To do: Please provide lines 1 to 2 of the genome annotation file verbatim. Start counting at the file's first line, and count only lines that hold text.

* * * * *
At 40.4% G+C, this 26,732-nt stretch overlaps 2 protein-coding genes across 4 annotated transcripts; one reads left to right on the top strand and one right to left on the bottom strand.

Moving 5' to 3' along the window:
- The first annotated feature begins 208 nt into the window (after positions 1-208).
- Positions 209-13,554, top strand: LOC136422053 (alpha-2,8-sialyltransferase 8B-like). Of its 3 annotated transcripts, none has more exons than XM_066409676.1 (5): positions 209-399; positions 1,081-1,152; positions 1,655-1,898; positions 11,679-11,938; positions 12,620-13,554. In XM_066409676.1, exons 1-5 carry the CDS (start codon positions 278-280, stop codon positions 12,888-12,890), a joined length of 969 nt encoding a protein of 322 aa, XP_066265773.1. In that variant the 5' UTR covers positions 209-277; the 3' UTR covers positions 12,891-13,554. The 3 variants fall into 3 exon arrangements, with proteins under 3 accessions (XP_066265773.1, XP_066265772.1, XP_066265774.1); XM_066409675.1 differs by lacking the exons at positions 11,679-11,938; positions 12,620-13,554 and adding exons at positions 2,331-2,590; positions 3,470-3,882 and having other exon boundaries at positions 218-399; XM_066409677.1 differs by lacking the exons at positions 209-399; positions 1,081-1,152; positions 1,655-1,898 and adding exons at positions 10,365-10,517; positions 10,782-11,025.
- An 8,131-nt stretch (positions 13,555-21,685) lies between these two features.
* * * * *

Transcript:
At 40.4% G+C, this 26,732-nt stretch overlaps 2 protein-coding genes across 4 annotated transcripts; one reads left to right on the top strand and one right to left on the bottom strand.

Moving 5' to 3' along the window: